A new study at the University has used “big data” analytical methods to reveal the “social character” of genes – a phenomenon in certain diseases whereby genes operate jointly rather than independently. “The problem is that the possible number of combinations of different genes is enormous, and it is almost impossible to examine them all effectively and reliably,” the researchers explain. “Our study offers a solution to this problem.” The study, which was undertaken as part of a master’s thesis by Pavel Goldstein from the Department of Statistics, and was headed by Dr. Anat Reiner-Benaim from the department in cooperation with Professor Abraham B. Korol from the Department of Evolution and Environmental Biology, proposes a new method for discovering complex and rare genetic effects that form part of the mechanism of creation of complex diseases, such as autoimmune diseases.
One of the most active fields of genetic research at present focuses on the connection between genetic markers – DNA segments situated along the genome that effectively represent genes – and the expression of different genes – the creation of the proteins they encode. Various studies over recent years have shown that in complex biological mechanisms, such as those in most diseases, the genetic expression is not the product of the action of a single marker, but rather of a combination of several markers, some close to the location of the gene on the DNA chain and others more distant. In the Human Genome Project, for example, the researchers initially found that some 98 percent of the human genome contains genes that do not “do” anything. However, it later emerged that some of these genes are in fact active – not independently, but as part of a network of genes. Thus the influence of a given genetic marker may be dependent on the influence of other markers – a phenomenon known as epistasis.
The problem is that the theoretical number of combinations in which different genes could cooperate is almost infinite – equivalent to the product of the enormous number of potential connections between markers and the potential list of genetic expression. Accordingly, it is difficult even to decide where to look for these connections.
In the new study, published in the journal PLOS ONE, our researchers propose a new method of calculation that significantly reduces the number of possibilities, thereby making the identification of the interactions between genes a feasible task. Their method is based on innovative statistical tools from the “big data” field of analysis, and the preliminary goal is to reduce significantly the dimension of the number of genetic markers and the number of genetic expressions. The method shrinks the number of testing markers by applying a hierarchical filter to DNA areas containing at least one epistatic phenomenon, thereby enabling research to focus solely on genetic markers within these areas. The method reduces the number of genetic expressions by clustering together similar expressions.
The researchers used a study into simulative data to illustrate the advantages of their proposed method for the discovery of epistasis over two other methods. The use of genetic expression clusters and the hierarchical search of DNA areas with the potential presence of epistasis significantly increased the changes of discovering the phenomenon of epistasis, while reducing the rate of false discoveries to a very low level. The proposed method was applied for the purpose of analyzing the genome of the thale cress plant (Arabidopsis thaliana). The genetic mapping of this plant and data for its genetic expression are stored in The Arabidopsis Information Resource (TAIR), and as is customary in the field are accessible to the entire research community. The analysis addressed some 7,200 non-zero genetic expressions and 500 molecular markers situated along the five chromosomes of the plant genome. A search for epistasis based on marker pairs yields a total of nine million connections to be examined.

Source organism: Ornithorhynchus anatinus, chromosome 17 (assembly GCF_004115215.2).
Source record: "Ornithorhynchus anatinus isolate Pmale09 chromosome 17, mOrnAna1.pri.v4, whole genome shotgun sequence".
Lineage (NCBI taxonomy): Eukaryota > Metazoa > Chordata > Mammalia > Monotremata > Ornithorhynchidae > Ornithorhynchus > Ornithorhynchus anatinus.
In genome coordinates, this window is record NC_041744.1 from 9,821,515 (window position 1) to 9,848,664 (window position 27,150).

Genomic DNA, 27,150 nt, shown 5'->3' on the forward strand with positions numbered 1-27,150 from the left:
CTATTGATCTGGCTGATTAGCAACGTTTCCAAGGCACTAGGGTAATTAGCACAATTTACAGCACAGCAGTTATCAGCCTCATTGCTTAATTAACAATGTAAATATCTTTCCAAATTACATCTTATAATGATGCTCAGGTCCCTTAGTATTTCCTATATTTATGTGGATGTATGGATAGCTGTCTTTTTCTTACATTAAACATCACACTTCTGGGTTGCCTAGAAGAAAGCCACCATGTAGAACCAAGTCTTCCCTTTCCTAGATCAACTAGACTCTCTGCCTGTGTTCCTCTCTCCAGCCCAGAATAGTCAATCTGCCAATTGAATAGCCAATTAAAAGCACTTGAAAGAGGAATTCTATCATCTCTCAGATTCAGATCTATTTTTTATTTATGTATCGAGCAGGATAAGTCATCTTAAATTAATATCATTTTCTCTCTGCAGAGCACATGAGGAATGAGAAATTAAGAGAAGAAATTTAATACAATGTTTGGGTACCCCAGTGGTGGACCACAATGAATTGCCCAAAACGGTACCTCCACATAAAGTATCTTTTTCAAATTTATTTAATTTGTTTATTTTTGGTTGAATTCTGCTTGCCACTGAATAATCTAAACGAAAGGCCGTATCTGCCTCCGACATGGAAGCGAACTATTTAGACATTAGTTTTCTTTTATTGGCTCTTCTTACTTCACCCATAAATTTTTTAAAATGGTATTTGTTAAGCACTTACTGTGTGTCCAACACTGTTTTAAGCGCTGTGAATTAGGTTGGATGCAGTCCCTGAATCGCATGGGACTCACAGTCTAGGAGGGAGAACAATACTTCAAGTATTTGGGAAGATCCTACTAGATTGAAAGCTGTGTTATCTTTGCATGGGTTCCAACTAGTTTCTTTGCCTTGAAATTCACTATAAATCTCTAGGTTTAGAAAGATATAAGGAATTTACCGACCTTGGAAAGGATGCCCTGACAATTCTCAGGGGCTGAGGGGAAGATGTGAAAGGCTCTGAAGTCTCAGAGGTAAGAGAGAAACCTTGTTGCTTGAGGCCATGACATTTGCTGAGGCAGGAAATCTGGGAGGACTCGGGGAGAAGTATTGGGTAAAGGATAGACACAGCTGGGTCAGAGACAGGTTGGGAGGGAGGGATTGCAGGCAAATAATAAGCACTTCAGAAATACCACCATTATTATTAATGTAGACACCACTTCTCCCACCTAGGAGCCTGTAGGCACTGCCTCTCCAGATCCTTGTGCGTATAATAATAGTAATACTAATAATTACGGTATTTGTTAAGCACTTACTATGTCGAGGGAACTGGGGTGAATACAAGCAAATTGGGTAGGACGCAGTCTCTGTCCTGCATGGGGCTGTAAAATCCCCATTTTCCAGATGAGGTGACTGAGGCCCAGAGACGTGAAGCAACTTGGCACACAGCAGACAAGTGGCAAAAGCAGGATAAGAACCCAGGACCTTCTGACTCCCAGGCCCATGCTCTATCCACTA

In the present study, the genetic expressions were grouped into some 300 clusters based on their mutual correlation. The 500 genetic markers were represented by 47 “regional” markers. As a result, the nine million possibilities for epistasis were reduced to just 340,000.
The researchers explain that the proposed method was successful in the challenging task of discovering weak effects, that is, effects relating to a group or network of genetic expressions in which each gene makes only a small contribution to the overall effect. An analysis of the expressions of individual genes that were not included in the clusters enabled only the discovery of strong effects. This suggests that strong epistatic effects exist in the expression of single genes, while weak effects exist across groups of genes. “The fact that we also observed that genetic traits involved in a strong effect showed low connectivity with other traits, and accordingly were not identified as part of the clusters, raises a hypothesis regarding the ‘social’ character of gene behavior, namely that a strong gene does not require cooperation with additional genes in order for an effect to be present, whereas a weak gene must create some type of associative mechanism, such as genetic networks, in order for an effect to be present,” the researchers concluded. It is interesting to note that similar phenomena have also been found in the social sciences; for further discussion of this aspect, see Briñol et al., 2007 and Galinsky et al., 2008.